Yashim, the Ottoman investigator from Istanbul, is a keen amateur cook. Why?
First of all, cooking allows him time to think.
Secondly, he lives one of the world’s great culinary capitals.
Istanbul stands at the turnstile of the continents. Asia on one side, Europe on the other. It’s also the lock-keeper, presiding over the narrow waters of the Bosphorus which link the Black Sea to the Mediterranean. Not surprisingly, it has a fabulous heritage of good cooking.
Under the Ottomans, the best skills and ingredients that the eastern Mediterranean could offer were funnelled into Istanbul. The skills of the palace cooks and the resources they could demand created a tradition of cookery which Ottoman governors and officials spread throughout the empire: a palace tradition which explains why three great world cuisines are French, Chinese and Turkish.
‘Particularly remarkable about the palace kitchens was their high degree of specialization,’ writes Ayla Algar, in her superb Classical Turkish Cooking. ‘The preparation of soups, kebabs, pilaffs, vegetable dishes, fish, breads, pastries, candy and helva, syrup and jam, drinks such as hosaf, sherbet, and boza, each represented a separate skill to be learned as an apprentice and refined in a lifetime of labor.’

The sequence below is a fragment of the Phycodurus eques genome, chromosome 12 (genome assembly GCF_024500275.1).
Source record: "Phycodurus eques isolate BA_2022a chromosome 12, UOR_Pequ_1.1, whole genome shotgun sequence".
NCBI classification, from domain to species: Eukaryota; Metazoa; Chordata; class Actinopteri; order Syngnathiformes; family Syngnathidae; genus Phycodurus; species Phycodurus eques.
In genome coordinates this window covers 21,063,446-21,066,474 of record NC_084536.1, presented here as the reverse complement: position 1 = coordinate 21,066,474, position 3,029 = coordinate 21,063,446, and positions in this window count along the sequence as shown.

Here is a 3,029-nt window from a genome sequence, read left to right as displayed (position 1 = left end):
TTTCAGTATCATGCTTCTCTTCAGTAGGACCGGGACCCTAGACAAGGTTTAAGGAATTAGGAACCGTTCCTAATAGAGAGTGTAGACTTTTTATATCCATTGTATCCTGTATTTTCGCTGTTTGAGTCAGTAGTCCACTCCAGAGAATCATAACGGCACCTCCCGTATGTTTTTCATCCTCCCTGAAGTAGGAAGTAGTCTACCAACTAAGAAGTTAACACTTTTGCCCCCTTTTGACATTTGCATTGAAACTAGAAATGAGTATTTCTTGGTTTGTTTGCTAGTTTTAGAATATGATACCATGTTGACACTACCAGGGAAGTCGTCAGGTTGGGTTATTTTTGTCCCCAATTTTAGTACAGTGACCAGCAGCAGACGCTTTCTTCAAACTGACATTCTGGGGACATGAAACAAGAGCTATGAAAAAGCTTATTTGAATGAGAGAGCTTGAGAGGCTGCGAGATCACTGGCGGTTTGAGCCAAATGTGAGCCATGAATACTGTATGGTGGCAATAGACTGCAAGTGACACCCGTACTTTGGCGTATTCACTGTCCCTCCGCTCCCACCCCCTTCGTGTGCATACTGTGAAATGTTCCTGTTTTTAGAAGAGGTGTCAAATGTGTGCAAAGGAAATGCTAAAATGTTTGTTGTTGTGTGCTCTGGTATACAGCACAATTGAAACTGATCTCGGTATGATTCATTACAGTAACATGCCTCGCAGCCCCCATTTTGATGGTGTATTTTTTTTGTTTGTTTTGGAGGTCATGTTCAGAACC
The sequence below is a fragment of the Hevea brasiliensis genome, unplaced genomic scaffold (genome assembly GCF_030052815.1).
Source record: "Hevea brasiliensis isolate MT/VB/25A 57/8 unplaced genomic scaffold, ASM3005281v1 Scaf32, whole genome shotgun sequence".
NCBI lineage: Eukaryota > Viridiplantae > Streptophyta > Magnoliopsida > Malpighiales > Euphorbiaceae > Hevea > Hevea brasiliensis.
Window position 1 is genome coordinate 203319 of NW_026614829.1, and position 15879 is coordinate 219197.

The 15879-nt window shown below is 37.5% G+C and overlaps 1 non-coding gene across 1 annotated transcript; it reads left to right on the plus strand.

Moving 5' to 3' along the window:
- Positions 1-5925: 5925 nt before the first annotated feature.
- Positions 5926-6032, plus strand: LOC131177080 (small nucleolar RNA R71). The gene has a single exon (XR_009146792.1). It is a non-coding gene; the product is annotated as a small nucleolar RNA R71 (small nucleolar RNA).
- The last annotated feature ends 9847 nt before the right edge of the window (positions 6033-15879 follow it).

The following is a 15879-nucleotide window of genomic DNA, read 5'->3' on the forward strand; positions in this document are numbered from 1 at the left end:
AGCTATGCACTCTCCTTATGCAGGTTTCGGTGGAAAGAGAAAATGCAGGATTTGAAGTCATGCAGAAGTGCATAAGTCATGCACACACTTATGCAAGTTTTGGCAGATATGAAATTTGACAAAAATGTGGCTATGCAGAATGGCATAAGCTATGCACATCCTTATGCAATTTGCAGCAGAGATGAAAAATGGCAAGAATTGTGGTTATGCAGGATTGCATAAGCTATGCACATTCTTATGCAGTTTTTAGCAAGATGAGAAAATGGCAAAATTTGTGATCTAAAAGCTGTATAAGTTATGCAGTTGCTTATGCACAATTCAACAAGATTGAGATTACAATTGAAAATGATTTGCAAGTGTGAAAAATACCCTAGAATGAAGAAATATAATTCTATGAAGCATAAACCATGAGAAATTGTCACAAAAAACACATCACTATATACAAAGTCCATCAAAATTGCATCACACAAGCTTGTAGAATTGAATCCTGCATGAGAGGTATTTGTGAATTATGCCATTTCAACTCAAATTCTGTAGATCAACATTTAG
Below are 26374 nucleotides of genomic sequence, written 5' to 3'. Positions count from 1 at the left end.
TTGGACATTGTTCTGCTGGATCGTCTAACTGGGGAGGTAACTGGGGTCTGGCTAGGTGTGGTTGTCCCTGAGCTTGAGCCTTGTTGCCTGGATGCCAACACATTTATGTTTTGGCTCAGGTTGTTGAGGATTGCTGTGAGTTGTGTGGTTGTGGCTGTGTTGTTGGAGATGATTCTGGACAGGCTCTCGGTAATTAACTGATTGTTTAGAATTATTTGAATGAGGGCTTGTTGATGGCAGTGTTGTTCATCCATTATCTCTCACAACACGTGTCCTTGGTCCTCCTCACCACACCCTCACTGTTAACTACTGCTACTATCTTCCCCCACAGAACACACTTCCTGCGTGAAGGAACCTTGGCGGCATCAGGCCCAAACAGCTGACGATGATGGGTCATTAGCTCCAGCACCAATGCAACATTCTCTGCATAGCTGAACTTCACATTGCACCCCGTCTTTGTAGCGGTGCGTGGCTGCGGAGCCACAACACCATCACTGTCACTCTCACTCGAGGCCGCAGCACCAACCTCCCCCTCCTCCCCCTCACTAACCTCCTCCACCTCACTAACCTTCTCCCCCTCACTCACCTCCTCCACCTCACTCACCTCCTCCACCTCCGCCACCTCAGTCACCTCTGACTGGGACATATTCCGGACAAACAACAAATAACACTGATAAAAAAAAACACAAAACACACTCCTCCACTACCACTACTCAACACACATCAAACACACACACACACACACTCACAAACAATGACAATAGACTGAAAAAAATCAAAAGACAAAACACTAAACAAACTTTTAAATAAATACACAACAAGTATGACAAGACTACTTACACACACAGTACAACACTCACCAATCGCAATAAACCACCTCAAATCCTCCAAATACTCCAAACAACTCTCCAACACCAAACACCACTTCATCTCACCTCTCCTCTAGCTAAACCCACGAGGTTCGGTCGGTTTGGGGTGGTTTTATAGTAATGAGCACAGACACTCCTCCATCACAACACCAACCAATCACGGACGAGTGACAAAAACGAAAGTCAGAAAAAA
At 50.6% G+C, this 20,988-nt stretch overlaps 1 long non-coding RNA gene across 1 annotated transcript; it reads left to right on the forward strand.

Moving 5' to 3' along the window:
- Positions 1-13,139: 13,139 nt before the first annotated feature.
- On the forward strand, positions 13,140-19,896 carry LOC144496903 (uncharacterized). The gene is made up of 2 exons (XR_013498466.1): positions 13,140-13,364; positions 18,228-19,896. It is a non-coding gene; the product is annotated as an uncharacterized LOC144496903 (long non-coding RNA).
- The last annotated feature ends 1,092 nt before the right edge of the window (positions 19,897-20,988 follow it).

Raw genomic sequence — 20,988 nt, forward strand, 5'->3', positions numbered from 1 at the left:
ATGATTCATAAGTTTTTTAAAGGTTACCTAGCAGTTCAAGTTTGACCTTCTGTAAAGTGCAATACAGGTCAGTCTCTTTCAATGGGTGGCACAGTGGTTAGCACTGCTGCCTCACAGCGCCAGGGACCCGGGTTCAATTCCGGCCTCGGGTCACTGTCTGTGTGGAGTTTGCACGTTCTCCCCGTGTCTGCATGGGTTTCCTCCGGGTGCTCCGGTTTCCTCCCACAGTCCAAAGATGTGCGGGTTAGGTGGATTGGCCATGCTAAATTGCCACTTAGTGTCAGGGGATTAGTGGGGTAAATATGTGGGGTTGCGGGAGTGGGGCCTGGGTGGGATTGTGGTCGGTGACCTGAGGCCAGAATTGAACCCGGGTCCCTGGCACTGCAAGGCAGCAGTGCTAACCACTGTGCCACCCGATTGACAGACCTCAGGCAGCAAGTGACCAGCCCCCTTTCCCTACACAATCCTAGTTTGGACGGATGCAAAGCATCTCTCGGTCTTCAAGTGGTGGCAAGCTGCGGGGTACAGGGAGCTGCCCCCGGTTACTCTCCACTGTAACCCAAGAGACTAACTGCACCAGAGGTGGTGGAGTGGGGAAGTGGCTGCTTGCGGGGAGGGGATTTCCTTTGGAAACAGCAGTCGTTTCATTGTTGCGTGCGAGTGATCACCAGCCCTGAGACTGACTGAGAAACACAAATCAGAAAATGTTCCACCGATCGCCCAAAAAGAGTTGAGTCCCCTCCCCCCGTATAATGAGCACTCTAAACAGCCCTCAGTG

Thousands of people ate in the palace every day. In one year, 1723, the sultan and his ‘household’ consumed 30,000 head of beef, 60,000 of mutton, 20,000 of veal, 10,000 of kid, 200,000 of fowl, 100,000 pigeons and 3,000 turkeys. That was just the butcher’s bill. Fifty years earlier we have it on record that half a million bushels of chickpeas and 12,000 pounds of salt were delivered to the palace kitchens.
Egypt was their granary. Anatolia was their fruit-bowl. The mountain pastures of Europe and Asia provided them with sweet mutton and cheese. Every region had its speciality, like the delicate and delicious trout of Lake Ohrid, on the border between Macedonia and Albania, which were carried overland, live, to Topkapi palace for the sultan’s feasts. The best of everything arrived there in its season.
Ayla Algar quotes a contemporary writer, Samiha Ayverdi, describing the delicacies which arrived in her store-rooms ahead of Ramadan: ‘dates from Baghdad, rice from Egypt, clarified butter from Aleppo and Trabzon, baklava from Gaziantep, dried apricots from Malatya, kasseri cheese from the Balkans, honey from Ankara, caviar from the Black Sea, figs from Izmir, cheese aged in skins from eastern Anatolia.’ Plenty of other delicious ingredients could be garnered closer to home, too, in their season.
Yashim knows what to cook by visiting the market. The simplest meze might be a sliced cucumber with a dash of salt.